County linked at last with outside world
Updated: 2013-08-07 07:40
By Wang Huazhong, Liu Xiangrui and Daqiong (China Daily)
A motorcyclist and passenger ride across the bridge over the Yarlung Zangbo River in Dexing township of Medog county in the Tibet autonomous region. [Photo by Kuang Linhua/China Daily]
Road provides a lifeline and lifts hopes for locals, Wang Huazhong, Liu Xiangrui and Daqiong report in Medog county, Tibet.
Few people understand the importance of roads better than the residents of Medog county in the Tibet autonomous region.
Nestled below the snowcapped peaks of the Himalayas and with the raging Yarlung Zangbo River running through it, the county is the last in China to be connected to the outside world by paved road. The Zhamog-Medog motorway is now fully operational, but only seasonally.
The road starts high in the frigid mountains at an elevation of more than 4,300 meters, before dropping sharply to the tropical atmosphere of the county seat, which sits at 1,100 meters.
Before 2010, the first 80 km section was closed in winter because of heavy snow and frequent avalanches. However, the second 37 km stretch was closed in summer because heavy rains often caused landslides. When one section was closed, goods were stored at a warehouse between them.
Both sections are now open at the same time for about eight months of the year.
The county did not have a post office until 2009, or an electronic appliances store until 2010. An ATM, and business administration and taxation bureaus, arrived in 2011. There is, as yet, no bus station.
The road, constructed against a backdrop of constant challenges, has not only brought to an end the traditional method of carrying goods into Medog, by foot or on horseback, but also, and more importantly, has brought hope to local people.
"From age 12, I used to spend eight days with my family carrying salt, oil and cloth to Medog from the adjoining county," said 71-year-old Sangye Dorje, a member of the Monba ethnic group and a qualified medical practitioner.
"Once, my companions became snow-blind. I took care of them, even though I had no shoes. Look at my rotten feet and upturned toenails. What would we have done if we hadn't built the road?
The central and local governments have been trying to make Medog accessible for several decades. In 2008, the State Council invested 950 million yuan ($139 million at the time) to upgrade the road. At the end of 2010, a tunnel was bored through Galung La Mountain, meaning the road is now passable eight months of the year.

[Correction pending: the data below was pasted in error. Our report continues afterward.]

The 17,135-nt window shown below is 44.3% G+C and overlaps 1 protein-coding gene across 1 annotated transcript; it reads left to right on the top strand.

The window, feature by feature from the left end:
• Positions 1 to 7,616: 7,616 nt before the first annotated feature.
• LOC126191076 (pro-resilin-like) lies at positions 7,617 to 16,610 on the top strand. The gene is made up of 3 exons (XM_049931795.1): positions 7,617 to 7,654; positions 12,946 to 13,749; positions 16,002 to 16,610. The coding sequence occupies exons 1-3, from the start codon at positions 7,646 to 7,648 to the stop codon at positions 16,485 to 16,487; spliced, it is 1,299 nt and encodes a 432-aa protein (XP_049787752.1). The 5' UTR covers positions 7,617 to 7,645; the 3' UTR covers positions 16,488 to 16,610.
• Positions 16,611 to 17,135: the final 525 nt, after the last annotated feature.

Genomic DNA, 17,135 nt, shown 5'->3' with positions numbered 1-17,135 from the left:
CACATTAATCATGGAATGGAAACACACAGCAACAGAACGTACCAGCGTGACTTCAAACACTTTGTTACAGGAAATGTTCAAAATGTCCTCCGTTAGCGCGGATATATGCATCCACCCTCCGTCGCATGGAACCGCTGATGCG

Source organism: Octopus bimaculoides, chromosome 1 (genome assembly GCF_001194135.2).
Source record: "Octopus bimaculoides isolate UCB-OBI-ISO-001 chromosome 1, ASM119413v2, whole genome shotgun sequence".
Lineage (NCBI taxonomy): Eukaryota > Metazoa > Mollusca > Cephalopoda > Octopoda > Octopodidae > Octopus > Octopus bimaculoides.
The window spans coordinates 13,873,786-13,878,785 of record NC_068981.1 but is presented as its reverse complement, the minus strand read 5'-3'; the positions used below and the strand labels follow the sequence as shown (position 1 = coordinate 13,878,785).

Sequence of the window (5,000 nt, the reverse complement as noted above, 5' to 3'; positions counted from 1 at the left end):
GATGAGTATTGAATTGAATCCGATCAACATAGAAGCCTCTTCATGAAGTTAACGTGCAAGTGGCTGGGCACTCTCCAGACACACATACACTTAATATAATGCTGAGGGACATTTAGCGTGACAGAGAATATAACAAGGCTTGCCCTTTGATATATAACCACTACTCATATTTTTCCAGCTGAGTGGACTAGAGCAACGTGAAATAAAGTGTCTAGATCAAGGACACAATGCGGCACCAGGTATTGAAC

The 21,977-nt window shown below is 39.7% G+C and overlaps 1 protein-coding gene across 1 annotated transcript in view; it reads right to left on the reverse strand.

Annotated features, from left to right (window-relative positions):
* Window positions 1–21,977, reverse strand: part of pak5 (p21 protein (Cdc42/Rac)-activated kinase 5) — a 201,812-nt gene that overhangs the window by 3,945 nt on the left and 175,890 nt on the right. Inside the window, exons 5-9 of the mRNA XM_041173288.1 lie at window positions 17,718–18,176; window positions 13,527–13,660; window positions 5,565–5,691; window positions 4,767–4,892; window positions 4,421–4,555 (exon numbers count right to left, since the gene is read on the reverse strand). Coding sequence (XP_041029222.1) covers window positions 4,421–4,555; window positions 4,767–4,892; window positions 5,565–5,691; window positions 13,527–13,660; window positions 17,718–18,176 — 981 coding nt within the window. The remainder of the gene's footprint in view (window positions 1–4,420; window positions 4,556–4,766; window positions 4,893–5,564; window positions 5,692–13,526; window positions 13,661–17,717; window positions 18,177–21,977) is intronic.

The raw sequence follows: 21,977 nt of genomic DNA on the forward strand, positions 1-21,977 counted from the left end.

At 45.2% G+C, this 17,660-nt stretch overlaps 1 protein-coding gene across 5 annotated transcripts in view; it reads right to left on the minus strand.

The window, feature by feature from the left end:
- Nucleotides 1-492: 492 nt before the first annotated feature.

The recent developments in the transport infrastructure have also spurred the local economy to the extent that in 2012 Medog generated GDP of 240 million yuan ($39 million), almost three times more than in 2008.
The same year saw the county attract the largest volume of inward investment among all the counties in Nyingchi, paying 138 million yuan in taxes, a rise of 452 percent from 2011.
"Without the road, everything is empty talk. Only when a road exists, can we realize our dreams," said Liu Gesheng, the former Party head of Medog.
"Medog is turning from an isolated island into a land of opportunity," he said
The 'elusive lotus'
Medog, which sits on the border with India, means "elusive lotus" in the Tibetan language. It is said that Padmasambhava, a guru who is also known as the Second Buddha, practiced in the county and spread the word. The sutra Kangyur describes Medog as "the most exceptional and blissful among holy sites" and explains that the county has an endless supply of food and holds the golden key to the blissful land.
Despite that praise, the lives of the local people haven't always been as rich as those described in the sutras.
The county annals show that until 1951 Medog was under the administration of the Sera Monastery, about 500 km away in Lhasa, meaning that residents were forced to pay tributes, including food, dyed goods and animal skins, to the monastery's deputies.
Locals had to walk through the tropical forests of Beibeng village (elevation 600 m) and pass over mountain peaks, such as the 4,200-m-high Doxong La Mountain, to hand over their tributes in the adjoining county of Mainling.
The 100-km tribute route, dubbed the "Monkey Pass" by locals, took 15 days to traverse on foot. It was no cakewalk; the bridges were simple chain devices and footholds in the cliffs were made by driving pieces of wood into crevices.
From 1962 to 1964, locals and soldiers worked to expand the pass into a 1-m-wide horse track, shortening the journey time to eight days. At the time, however, few locals could afford to own a horse.
"Everyone was in a jubilant mood and drank to celebrate having such a good road," said Sangye Dorje, who, in addition to his medical duties, is also a co-author of the county annals.